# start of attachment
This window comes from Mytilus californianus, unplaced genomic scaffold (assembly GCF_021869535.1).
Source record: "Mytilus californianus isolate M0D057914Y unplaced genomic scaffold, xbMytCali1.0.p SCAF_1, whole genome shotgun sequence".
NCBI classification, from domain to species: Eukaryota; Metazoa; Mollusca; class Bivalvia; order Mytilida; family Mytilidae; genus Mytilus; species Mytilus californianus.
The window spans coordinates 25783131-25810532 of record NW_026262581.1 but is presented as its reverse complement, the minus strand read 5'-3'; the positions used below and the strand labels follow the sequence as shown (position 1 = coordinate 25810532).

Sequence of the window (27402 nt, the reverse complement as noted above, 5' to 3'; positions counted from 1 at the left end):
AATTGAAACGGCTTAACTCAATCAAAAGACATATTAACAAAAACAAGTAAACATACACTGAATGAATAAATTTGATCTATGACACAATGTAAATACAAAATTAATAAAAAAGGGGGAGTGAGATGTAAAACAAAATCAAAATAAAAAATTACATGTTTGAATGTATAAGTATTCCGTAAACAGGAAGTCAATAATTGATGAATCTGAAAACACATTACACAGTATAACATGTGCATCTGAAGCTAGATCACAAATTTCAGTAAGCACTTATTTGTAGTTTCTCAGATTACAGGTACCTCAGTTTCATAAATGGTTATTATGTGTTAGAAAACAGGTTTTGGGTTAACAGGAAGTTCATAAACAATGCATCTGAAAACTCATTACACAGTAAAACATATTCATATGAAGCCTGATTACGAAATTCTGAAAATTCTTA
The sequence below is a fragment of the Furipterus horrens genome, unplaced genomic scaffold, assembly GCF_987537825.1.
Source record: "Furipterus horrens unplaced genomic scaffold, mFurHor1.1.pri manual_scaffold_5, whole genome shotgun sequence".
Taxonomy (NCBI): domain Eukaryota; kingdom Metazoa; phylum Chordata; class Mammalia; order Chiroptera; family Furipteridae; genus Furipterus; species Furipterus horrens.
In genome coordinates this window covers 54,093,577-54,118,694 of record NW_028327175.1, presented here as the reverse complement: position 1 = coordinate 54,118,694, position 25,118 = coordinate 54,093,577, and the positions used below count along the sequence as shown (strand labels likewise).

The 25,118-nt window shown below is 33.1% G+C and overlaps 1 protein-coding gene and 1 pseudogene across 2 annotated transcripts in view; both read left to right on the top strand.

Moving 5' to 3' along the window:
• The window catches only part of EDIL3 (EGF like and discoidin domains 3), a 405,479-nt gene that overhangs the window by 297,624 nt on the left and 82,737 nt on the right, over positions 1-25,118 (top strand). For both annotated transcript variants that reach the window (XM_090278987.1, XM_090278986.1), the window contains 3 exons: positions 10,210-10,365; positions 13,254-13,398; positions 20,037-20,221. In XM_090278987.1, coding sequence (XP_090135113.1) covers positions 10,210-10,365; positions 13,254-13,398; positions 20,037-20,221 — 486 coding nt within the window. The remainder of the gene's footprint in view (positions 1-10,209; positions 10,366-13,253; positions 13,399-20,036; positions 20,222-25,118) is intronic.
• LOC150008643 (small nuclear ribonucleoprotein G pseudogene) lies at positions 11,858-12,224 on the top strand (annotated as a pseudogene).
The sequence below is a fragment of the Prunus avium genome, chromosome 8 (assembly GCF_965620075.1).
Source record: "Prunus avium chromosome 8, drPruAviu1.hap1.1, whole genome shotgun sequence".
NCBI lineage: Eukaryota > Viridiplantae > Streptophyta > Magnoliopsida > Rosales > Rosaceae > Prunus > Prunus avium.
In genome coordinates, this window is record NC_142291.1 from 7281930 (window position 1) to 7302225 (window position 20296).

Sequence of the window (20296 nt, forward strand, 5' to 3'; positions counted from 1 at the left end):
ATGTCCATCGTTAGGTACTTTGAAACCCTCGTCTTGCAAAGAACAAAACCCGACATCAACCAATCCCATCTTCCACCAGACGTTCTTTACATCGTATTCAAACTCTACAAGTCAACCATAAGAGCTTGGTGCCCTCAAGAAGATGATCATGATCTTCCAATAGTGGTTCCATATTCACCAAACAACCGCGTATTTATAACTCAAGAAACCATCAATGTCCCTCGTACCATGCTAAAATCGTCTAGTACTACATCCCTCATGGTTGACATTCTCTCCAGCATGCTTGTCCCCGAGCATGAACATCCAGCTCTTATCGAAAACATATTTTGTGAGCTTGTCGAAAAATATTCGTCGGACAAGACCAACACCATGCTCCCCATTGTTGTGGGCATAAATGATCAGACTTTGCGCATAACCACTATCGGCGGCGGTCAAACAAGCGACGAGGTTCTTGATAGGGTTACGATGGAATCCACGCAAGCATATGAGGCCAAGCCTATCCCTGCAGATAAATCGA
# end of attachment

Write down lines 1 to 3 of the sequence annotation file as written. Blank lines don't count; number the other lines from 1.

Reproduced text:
This window comes from Mytilus californianus, unplaced genomic scaffold (assembly GCF_021869535.1).
Source record: "Mytilus californianus isolate M0D057914Y unplaced genomic scaffold, xbMytCali1.0.p SCAF_1, whole genome shotgun sequence".
NCBI classification, from domain to species: Eukaryota; Metazoa; Mollusca; class Bivalvia; order Mytilida; family Mytilidae; genus Mytilus; species Mytilus californianus.